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Too Far! — Why Now?
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Too Far!

There has been some reporting about the political preferences of the minor child of a candidate. That child chooses not to be involved in the campaign and has given no interviews. It is totally out of bounds to pursue this. This is tabloid journalism at its worse. It makes no difference what party is involved or what office.

Private people are just that, and it is not the business of the media to force them into the public arena. If they indicate they want to be left alone by not appearing in public, they should be left alone. It is hard enough to have anything approaching a normal childhood when one or both of your parents is famous, and these kids don’t need press harassment.


1 whig { 08.07.07 at 4:21 am }

Amen. I was shocked that Keith Olbermann ran with this.

2 Bryan { 08.07.07 at 9:50 am }

Teenagers have enough problems without this sort of gratuitous harassment.

3 Steve Bates { 08.07.07 at 10:39 am }

Too far? Perhaps, but considering what was done to Chelsea Clinton, I am disinclined to be sympathetic when the media focuses on the daughter of a GOP candidate.

Am I advocating payback? No; Chelsea has demonstrated she can take care of herself, and payback would be in execrably bad taste, to say the least. But this is an era in which candidates themselves put forward their children in campaigns. (What? you want to argue that Jenna and Not-Jenna are adults?) It’s a little hard for me to condone candidates pushing their kids in front of cameras to the candidates’ advantage, yet feel any shock when others do something similar to the candidates’ disadvantage.

Do I wish it would all go away? do I find hounding the kids to be in poor taste? Yes to both. But the campaigns themselves brought this on. At least Olbermann merely reported it… unlike Chelsea’s critics, Keith didn’t call anyone “ugly” on the air.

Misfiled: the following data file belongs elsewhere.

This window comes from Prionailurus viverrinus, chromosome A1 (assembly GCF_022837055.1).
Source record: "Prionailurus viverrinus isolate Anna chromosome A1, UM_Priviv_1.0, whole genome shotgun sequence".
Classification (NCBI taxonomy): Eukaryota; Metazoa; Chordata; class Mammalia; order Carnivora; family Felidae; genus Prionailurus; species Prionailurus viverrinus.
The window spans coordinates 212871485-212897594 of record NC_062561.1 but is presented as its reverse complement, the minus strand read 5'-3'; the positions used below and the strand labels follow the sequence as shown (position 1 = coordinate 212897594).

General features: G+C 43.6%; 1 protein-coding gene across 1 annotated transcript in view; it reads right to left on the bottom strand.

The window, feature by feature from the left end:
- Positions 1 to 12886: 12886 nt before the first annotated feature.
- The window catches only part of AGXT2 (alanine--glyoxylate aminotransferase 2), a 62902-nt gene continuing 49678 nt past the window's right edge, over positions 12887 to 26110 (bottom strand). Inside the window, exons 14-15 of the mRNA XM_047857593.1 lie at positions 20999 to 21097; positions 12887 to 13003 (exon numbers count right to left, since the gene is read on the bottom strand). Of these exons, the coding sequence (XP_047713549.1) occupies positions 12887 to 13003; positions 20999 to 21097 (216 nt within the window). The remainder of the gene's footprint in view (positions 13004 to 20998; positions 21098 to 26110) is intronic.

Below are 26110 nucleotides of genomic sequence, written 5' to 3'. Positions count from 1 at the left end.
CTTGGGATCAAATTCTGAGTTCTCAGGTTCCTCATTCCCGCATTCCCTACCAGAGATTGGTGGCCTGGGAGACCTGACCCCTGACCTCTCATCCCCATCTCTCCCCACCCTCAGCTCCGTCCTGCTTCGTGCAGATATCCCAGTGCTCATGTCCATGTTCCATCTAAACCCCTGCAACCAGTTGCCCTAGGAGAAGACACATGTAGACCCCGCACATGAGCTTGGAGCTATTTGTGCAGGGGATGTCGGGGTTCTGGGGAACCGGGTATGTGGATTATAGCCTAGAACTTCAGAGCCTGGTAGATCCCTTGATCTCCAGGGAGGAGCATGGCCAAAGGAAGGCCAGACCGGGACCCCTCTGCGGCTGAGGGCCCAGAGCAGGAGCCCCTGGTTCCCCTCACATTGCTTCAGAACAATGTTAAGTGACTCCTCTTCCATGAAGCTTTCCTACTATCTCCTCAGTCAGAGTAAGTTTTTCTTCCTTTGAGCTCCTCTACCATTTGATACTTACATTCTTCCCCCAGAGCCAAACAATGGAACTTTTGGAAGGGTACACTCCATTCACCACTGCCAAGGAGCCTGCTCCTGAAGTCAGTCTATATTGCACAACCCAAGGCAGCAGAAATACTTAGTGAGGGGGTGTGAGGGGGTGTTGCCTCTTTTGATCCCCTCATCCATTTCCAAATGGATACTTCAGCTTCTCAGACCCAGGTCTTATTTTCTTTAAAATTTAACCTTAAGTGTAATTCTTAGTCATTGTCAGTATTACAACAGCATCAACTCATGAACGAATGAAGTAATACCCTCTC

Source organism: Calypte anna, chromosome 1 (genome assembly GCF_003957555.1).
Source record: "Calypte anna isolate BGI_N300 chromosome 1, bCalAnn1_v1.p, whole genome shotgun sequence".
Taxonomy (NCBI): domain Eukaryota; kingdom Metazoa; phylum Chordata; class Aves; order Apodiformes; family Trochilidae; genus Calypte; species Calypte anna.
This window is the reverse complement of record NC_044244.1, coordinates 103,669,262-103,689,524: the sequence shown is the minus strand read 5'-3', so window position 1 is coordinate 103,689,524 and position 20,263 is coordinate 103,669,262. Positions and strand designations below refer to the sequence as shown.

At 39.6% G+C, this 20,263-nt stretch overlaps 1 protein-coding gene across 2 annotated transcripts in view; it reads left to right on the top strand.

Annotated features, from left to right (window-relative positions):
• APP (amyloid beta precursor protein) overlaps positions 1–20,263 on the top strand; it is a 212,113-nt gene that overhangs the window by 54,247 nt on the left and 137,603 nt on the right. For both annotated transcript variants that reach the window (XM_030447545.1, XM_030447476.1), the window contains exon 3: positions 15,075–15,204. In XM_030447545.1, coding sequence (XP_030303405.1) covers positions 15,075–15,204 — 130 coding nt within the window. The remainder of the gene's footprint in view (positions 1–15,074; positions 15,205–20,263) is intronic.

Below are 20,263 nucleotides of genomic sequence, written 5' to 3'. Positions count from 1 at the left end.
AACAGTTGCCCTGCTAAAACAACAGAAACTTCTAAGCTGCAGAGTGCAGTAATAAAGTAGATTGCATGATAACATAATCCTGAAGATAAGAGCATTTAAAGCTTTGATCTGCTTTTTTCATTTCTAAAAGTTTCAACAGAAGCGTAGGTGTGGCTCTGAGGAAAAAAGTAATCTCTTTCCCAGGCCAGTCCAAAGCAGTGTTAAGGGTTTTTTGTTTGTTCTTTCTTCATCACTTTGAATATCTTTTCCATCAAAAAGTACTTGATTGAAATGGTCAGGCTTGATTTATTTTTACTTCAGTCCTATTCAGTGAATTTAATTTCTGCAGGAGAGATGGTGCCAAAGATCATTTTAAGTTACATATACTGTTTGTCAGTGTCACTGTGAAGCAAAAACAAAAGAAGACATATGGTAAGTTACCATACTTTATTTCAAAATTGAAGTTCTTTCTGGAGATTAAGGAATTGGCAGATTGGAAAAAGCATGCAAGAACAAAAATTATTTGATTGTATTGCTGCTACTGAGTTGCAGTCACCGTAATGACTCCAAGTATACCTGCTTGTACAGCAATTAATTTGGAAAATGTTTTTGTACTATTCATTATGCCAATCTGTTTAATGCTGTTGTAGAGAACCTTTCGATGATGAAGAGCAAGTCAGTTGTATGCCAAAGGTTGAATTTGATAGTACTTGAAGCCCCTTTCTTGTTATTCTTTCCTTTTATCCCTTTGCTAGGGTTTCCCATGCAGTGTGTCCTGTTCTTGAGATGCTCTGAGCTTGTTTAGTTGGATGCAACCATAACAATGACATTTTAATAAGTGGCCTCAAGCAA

4 Bryan { 08.07.07 at 11:44 am }

It isn’t right for either side to do this, and I thought the treatment of Chelsea Clinton was particularly egregious and said so at the time. If the parents or children inject themselves into the campaign they lose their private person status. I won’t go into what I think of people who subject their children to this form of abuse, making them things, rather than individuals.

Kerry’s children joined the campaign and set themselves out there for scrutiny, but this was a case of searching for a child. There is a word for people who scan Facebook looking for children, and it isn’t very nice.

This is another example of why journalists have little ground to stand on when complaining about ethics among bloggers.

5 Michael { 08.07.07 at 12:53 pm }

I’m with Steve. If the candidates can drag their offspring around to campaign events (or, as in the case of Mitt Romney, for one, have them actually campaign on his behalf), then they’re fair game. They put themselves out there as public figures, which means they have to accept the shrinkage of their private space that goes along with that designation.

Though I’ll concede your basic point, Bryan: it would be a lot nicer, and considerably less smarmy, if the candidates left their spouses and offspring at home. Even nicer if they’d run on something more substantive than being a “good family man.” (It’s inevitably a man in this position, it seems.)

6 Bryan { 08.07.07 at 1:02 pm }

In this case, she wasn’t, in any conceivable way, part of the campaign. She wanted to be left alone, and her father didn’t involve her. They went looking for her.

In Florida they would be skirting the limits of the law that is hanging over Mark Foley’s head. It’s a poorly written law that won’t stand-up to Constitutional muster, but that’s Repubs for you.